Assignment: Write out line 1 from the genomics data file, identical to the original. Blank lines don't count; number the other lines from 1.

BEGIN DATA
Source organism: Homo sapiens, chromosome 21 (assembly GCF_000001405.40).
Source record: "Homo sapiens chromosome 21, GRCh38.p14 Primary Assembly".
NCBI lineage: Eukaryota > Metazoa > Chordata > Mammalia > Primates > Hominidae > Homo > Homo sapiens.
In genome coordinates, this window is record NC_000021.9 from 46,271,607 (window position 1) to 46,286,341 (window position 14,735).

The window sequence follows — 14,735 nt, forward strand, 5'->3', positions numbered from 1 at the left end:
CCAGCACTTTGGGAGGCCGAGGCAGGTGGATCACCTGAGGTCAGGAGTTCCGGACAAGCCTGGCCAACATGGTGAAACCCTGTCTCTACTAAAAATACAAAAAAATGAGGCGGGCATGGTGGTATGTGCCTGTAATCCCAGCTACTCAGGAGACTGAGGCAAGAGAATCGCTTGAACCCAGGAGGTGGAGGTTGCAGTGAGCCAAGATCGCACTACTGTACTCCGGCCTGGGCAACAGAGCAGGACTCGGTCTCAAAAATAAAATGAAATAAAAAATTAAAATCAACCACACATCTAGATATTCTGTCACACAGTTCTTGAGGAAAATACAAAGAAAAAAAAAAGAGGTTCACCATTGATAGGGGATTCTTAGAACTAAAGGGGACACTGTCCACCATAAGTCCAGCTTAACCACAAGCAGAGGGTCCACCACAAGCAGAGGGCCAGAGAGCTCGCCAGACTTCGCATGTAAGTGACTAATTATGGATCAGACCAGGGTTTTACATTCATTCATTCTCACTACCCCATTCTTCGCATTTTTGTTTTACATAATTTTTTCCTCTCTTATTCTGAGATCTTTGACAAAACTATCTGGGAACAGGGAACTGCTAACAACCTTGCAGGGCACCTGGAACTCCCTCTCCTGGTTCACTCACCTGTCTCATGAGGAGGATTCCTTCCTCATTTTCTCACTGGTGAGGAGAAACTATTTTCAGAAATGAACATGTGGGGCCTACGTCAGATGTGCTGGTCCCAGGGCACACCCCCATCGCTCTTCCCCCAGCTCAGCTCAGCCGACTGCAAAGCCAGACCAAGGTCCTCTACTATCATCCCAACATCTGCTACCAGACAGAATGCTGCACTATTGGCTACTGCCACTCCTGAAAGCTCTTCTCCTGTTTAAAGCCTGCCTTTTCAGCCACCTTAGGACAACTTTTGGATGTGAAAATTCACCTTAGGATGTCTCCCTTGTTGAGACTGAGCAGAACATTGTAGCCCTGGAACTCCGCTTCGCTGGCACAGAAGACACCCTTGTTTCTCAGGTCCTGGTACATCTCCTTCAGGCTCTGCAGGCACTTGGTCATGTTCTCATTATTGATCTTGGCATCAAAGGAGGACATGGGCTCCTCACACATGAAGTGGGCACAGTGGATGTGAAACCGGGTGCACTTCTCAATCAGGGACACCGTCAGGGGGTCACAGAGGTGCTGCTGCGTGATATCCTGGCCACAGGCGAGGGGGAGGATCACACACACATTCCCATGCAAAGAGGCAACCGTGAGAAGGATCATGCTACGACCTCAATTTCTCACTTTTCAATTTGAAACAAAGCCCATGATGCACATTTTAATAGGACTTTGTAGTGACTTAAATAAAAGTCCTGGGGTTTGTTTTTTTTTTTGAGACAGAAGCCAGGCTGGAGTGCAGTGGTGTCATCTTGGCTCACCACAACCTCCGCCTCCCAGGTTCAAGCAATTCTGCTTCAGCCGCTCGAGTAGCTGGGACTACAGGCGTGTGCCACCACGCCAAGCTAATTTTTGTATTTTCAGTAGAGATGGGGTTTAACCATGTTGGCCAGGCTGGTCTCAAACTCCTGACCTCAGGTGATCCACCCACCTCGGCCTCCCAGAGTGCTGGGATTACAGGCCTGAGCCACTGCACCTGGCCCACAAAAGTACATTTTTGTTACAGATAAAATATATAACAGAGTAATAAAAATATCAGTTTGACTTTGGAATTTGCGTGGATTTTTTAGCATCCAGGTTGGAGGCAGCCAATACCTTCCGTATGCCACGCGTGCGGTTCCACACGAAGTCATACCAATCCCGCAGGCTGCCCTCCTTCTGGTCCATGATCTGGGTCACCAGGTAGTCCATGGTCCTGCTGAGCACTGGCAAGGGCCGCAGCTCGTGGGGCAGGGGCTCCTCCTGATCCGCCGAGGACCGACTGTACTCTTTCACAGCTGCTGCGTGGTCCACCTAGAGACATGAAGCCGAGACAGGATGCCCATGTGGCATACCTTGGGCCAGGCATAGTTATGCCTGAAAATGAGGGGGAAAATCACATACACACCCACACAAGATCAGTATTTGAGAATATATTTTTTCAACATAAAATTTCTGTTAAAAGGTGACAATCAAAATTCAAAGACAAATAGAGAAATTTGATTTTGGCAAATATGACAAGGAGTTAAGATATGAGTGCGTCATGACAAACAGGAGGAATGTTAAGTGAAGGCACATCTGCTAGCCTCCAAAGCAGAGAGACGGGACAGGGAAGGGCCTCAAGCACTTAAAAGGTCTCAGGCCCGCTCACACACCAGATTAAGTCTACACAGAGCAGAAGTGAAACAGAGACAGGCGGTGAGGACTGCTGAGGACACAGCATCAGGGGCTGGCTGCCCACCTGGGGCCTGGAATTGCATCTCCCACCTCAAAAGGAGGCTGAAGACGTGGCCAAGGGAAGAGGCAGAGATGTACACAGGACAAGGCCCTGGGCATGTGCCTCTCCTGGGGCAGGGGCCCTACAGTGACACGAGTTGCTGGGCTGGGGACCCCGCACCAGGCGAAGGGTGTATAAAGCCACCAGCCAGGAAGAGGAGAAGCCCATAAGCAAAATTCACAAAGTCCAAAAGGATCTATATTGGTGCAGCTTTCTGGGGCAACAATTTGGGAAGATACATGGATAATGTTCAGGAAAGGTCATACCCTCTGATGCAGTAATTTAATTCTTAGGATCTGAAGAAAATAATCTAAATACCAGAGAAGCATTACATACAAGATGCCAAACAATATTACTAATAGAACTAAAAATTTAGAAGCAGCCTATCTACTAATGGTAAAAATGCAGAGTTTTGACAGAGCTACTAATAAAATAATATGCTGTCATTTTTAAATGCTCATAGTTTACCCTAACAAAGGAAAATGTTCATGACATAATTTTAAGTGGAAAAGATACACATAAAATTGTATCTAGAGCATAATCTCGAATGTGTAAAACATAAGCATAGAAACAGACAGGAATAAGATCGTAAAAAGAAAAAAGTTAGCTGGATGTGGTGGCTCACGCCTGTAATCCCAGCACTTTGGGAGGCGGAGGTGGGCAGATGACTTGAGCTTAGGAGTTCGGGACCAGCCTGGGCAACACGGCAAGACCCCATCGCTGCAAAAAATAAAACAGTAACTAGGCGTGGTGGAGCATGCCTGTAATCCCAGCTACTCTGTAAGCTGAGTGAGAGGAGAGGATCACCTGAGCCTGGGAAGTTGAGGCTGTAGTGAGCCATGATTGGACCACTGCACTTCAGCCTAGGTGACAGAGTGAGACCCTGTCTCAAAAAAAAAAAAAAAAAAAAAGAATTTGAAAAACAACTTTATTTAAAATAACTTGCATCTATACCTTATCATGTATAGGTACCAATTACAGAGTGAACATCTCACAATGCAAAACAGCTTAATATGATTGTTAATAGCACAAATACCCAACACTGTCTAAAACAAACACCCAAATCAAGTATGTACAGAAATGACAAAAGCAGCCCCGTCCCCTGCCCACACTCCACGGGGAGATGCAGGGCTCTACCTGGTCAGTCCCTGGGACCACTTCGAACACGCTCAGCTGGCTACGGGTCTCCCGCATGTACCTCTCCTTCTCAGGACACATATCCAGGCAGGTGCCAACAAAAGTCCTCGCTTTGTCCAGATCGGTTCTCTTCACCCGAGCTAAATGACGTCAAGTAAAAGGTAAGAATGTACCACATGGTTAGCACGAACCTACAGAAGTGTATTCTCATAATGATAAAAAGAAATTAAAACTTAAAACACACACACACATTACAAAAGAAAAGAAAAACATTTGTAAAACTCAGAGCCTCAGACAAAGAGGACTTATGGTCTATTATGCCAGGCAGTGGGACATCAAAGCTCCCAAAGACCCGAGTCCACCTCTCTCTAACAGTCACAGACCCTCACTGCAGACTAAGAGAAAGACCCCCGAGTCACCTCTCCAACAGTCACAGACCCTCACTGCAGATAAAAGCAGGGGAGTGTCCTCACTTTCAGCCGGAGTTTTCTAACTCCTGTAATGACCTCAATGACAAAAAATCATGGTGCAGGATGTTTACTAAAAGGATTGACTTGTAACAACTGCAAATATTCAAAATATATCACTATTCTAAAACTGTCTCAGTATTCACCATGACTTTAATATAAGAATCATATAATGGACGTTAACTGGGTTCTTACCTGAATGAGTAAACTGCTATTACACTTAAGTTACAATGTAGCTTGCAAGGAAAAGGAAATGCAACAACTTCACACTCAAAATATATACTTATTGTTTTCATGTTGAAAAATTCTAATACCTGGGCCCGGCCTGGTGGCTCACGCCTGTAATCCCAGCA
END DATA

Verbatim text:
Source organism: Homo sapiens, chromosome 21 (assembly GCF_000001405.40).